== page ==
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A claim for future medical developments in spinal cord injury

There have been significant advances in medical research in traumatic spinal cord injury (SCI) over the last few years, however we do not yet have any curative therapies to assist those who have been left with serious spinal cord injuries which affect every aspect of their daily living.

The World Health Organisation currently estimates that between 50-80 million people world-wide are affected by this condition to varying degrees and levels depending on the nature and level of the spinal cord which has been damaged. 

Future clinical trials

So how far are we from clinical trials? The answer is neither straightforward nor certain. There has been a lot of research recently into neuroplasticity in acute and chronic phases and in biomarkers to consider severity of injury, trajectory of recovery and possible responsiveness which could assist in further clinical trials. 

Those who have been injured simply want to know – could functional recovery, whether partial or full, ever be achieved?  Clinical trials in neuromodulation are expanding particularly in the area of spinal cord injury and combinations of brain stimulation and non-invasive rehabilitation techniques are being used to promote functional recovery. Nothing is yet certain and as with medical science and research, given the safety measures which need to take place, this can take time.  

'Future proofing' personal injury cases

So what do we do for clients who have been injured now and have cases ongoing?

Again, the solution is not so simple.  A claim for provisional damages for the future, so that a claimant can go back in the future once their claim is settled to claim further damages if their injuries deteriorate, is possible but not often awarded depending on the reasonableness of the risk of future deterioration. 

But this is different – what about if future medical advances mean that clients could opt to have future medical treatment which would improve their functional position but are currently not medically possible? And given that a certain amount of 'crystal ball gazing' must be done, how do we show that a client would be medically fit for any such treatment in the future?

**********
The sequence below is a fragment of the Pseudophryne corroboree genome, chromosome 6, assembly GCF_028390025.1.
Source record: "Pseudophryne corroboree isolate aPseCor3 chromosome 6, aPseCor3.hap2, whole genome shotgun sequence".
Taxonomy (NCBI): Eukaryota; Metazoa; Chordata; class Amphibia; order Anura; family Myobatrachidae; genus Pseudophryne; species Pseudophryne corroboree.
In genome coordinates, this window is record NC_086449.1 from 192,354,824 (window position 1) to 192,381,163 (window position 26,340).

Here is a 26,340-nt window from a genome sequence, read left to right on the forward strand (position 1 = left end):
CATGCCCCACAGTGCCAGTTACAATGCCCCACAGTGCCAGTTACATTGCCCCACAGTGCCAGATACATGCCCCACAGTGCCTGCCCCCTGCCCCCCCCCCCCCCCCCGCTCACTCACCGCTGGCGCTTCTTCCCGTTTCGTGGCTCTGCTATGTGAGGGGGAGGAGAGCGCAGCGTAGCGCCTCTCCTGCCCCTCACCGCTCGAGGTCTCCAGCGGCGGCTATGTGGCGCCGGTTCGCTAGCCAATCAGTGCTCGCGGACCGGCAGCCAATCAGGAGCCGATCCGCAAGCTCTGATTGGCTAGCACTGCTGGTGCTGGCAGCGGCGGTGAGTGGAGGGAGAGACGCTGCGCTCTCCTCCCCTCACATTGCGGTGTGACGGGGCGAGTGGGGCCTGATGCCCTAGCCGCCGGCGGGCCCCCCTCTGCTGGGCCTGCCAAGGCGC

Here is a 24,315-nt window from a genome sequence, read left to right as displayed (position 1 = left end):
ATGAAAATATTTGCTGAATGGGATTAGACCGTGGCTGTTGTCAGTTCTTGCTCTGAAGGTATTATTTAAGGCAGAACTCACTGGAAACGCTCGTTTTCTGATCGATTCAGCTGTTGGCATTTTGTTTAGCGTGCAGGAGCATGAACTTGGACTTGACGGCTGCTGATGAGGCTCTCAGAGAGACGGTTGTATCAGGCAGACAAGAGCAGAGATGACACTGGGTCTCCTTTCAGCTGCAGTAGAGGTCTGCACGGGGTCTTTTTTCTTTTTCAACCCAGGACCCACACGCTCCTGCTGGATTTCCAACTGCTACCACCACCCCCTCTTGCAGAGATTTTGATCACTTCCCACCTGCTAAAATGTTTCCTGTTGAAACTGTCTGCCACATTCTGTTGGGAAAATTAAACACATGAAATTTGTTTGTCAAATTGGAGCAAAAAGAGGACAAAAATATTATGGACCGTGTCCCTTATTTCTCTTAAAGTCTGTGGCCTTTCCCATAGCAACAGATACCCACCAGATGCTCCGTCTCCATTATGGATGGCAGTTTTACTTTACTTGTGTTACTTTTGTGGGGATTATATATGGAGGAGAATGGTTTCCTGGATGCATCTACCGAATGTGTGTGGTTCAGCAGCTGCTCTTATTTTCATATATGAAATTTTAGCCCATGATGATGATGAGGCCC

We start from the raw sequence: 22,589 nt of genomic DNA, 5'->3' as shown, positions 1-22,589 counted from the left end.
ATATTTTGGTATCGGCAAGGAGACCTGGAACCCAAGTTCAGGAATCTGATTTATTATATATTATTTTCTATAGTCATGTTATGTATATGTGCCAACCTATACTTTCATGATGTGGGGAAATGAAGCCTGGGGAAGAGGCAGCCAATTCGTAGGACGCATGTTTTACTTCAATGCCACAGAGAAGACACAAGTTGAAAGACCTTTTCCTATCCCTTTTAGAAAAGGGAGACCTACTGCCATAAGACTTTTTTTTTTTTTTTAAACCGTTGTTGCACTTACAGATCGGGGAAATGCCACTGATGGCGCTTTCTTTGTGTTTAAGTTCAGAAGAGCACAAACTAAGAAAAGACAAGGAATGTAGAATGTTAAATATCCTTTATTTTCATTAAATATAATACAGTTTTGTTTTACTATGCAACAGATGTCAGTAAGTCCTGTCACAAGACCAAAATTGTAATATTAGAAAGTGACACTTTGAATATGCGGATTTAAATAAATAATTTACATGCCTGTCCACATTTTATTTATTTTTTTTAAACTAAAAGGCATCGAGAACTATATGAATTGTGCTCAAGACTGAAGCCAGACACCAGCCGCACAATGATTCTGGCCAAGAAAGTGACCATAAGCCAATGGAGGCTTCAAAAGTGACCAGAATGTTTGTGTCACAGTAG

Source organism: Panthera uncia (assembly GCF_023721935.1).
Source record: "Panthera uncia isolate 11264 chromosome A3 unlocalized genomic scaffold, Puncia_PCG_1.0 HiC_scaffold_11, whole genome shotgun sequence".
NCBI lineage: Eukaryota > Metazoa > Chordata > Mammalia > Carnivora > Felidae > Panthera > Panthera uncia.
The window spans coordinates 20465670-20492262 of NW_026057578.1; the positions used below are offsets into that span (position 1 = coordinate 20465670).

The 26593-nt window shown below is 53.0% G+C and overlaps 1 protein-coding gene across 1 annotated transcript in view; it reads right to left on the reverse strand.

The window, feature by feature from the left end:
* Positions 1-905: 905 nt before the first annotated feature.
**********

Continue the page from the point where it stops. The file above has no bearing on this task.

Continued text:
Indemnity agreements with defendants have been used for some time now for possible future immunotherapy for those who have been diagnosed with mesothelioma, so why not apply the same principle to those with SCI claims?  

There have been cases in the last few years such as Carter v Powys Local Health Board and Others where the private costs of a future heart transplant have been claimed by way of indemnity, so that the claimant could look to have a transplant some 15-20 years into the future, even though there was uncertainty over whether at that age she would be medically fit to undergo the procedure. 

It gives the claimant certainty to know that should these medical advances for functional recovery in spinal cord injury be available in the future they would have the finance available to fund this treatment if they are deemed medically fit to undertake it. While many defendant insurers would no doubt be reluctant to commit to accepting such a claim given the uncertainty by way of lump sum; the simple solution could be for a defendant to provide an undertaking to meet the cost of private treatment in the event of the NHS being unable or unwilling to provide funding. 

This would be conditional, provided the treatment for SCI was recommended by a consultant in spinal cord injuries and maximised clinical effectiveness in whatever location it was recommended to be given (which would allow for treatment abroad if this were further advanced than in the UK). 

Any dispute over the appropriateness of treatment could be dealt with by urgent arbitration with a specified time limit after the recommendation is made so that prompt treatment is not delayed by paperwork and bureaucracy. 

Fair and reasonable compensation

While insurers do not like ongoing liabilities, given the advent of periodical payments this should no longer be a barrier to compensating the claimant in a fair and reasonable way which allows this opportunity for their lifetime and in accordance with advances in medical science. 

The recent pandemic and the speed at which vaccines were deployed, shows the valuable dedication of our medical professionals in finding solutions to even our most significant medical conditions.

In my view, we should be considering whether this is something we can incorporate for our spinal cord injured clients for the future, now.

Find out more about Irwin Mitchell's expertise in supporting people following a spinal injury at our dedicated spinal cord injury claims section.